Time to modernize Alberta’s outdated adoption regulations

Nathan Cooper Cutout

This week I was pleased to join my friend and colleague MLA Leela Aheer in releasing a new plan to modernize Alberta’s adoption system.
The report outlines three key steps to improving adoption in Alberta, and will form the basis for new legislation to be introduced in the Legislature in the Spring session.
First, our plan grants families seeking an adoptive child the opportunity to post their profile on-line, allowing them to share their stories and raise funds to help cover the costs of what can be a long and expensive process.
Although this is currently allowed in other provinces, in Alberta’s it is banned under 30-year-old advertising laws. These regulations were drafted before the fall of the Berlin Wall, when the Internet remained in its infancy. Modernization of these rules is long, long overdue.
Secondly, our plan requires that an adoption professional visit the homes of all adoptive families to ensure that they are made aware of all community resources available to them. This is not currently required as part of some direct placement adoptions. Providing this added benefit can only help ensure more successful adoptions over the long term.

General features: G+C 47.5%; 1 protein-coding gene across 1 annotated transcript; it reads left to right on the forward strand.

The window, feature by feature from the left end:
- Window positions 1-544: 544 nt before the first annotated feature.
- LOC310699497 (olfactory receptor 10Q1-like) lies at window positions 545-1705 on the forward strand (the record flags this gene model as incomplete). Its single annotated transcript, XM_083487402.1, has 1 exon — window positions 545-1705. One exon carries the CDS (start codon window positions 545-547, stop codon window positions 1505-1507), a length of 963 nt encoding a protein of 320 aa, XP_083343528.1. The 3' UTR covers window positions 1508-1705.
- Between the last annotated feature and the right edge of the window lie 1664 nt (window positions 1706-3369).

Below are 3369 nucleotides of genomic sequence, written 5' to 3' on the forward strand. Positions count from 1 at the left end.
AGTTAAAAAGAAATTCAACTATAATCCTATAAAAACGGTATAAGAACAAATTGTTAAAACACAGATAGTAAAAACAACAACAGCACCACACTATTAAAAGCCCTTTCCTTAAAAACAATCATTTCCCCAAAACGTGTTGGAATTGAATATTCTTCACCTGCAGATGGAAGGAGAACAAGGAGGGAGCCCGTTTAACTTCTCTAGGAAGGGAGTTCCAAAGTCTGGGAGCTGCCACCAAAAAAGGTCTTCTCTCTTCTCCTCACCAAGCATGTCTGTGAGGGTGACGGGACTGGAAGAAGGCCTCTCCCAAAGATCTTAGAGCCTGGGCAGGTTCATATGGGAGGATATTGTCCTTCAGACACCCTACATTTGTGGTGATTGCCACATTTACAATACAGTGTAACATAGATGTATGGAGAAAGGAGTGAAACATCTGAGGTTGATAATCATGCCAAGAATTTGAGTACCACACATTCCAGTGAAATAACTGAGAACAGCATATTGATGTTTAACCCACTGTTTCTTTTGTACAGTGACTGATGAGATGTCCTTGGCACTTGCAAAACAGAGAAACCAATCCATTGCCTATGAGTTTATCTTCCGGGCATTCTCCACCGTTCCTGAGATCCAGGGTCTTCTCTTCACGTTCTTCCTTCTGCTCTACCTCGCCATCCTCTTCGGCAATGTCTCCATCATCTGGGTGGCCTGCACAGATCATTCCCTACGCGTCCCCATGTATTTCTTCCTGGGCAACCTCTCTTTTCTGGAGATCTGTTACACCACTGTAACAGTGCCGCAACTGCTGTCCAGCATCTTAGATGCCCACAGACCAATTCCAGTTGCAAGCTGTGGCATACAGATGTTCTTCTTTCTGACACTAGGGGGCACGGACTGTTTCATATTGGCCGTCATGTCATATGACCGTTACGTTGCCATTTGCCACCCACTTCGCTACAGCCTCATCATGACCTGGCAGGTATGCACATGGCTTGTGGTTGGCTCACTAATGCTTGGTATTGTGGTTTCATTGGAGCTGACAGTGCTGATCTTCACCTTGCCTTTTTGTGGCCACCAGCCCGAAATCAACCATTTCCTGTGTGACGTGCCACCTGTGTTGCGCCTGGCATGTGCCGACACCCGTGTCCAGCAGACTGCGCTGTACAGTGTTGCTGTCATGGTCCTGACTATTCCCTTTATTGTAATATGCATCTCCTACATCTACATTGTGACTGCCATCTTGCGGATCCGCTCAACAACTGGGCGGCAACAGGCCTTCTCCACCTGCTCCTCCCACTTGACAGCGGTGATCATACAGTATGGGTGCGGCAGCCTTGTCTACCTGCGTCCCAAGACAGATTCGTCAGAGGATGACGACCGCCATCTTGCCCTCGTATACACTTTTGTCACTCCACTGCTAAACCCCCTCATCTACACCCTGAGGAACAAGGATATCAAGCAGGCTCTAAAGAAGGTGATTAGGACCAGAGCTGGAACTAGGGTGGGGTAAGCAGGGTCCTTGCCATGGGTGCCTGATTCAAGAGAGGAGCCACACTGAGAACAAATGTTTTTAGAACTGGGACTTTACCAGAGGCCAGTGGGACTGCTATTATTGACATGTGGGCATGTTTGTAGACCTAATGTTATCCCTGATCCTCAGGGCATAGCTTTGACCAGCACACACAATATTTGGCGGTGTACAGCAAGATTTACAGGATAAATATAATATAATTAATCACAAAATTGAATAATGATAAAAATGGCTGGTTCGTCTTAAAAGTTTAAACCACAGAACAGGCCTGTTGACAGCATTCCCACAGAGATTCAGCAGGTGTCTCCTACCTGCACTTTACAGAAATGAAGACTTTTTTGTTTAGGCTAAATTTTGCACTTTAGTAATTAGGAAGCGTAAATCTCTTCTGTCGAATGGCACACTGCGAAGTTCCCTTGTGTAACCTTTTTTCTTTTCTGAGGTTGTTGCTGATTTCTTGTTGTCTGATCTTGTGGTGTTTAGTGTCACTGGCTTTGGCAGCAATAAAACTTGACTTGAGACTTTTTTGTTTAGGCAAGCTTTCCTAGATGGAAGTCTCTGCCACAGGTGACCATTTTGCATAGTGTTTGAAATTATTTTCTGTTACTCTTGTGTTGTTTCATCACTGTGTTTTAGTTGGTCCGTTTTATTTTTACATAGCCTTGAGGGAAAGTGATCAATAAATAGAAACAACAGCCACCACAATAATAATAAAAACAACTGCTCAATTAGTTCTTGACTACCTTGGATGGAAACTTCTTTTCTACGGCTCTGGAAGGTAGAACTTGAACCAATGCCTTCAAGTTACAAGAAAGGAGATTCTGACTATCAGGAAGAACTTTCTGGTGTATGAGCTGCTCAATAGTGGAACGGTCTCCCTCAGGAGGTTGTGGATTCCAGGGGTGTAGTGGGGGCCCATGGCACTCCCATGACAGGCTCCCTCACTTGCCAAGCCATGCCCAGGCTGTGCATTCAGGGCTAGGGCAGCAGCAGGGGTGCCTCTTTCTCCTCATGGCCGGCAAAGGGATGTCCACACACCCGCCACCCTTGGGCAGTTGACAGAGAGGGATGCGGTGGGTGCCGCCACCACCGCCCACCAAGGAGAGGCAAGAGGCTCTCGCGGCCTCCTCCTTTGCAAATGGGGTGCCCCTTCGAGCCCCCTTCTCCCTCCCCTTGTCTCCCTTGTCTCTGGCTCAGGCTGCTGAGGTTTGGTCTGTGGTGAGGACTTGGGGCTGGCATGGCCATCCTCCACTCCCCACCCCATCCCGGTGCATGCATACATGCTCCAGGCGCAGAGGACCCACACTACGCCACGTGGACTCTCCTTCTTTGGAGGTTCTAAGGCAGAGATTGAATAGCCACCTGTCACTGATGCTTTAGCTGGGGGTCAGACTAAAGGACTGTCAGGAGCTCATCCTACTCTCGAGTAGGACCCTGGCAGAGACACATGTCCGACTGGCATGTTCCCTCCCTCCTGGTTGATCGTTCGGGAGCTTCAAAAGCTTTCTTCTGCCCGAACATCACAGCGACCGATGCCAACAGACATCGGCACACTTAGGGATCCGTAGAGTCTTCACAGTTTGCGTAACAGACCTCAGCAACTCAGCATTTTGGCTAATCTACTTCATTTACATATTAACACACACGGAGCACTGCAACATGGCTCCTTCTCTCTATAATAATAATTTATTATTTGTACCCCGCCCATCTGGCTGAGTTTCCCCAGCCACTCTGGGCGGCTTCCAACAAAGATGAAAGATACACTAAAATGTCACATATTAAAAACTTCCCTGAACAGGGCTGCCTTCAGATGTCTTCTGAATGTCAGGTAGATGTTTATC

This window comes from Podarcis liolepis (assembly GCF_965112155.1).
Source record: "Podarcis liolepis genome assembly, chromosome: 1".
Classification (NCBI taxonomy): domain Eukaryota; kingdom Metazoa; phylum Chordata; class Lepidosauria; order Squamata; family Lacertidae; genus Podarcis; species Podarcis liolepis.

Finally, and perhaps most importantly, our plan takes dead aim at one of the most pervasive problems within Alberta’s adoption system, the stigmatization of birth parents. Currently, when a birth parent inquires about adoption, Child and Family Services opens an intervention file as a matter of routine. This simply is not fair. Under our proposal, social workers and hospital staff would instead make use of strengthened Public Health Post Natal Services (PHPS), and be encouraged to work with local adoption agencies.
I have long felt that, as a society, we need to stop leveling a burden of guilt on birth mothers who consider adoption. Instead, we need to realize that all situations are unique. In many cases, choosing adoption is the wisest and bravest thing that can be done under extremely difficult circumstances. Frankly, these mothers deserve our praise.
It’s also important to note that adoption has changed over the years. In the past, most children welcomed into new homes were adopted shortly after birth. Now, adoption stories are increasingly varied. In this regard the law needs to keep up with society.
As a father of three, including two adopted kids, I can tell you that adoption has been one of the most rewarding experiences of my life. At the same time, I’ve seen many issues in the system that need to be addressed for both the parents and the children. Our Official Opposition’s Modernizing the Adoption System report is an important first step, and I look forward to advocating for these long overdue changes.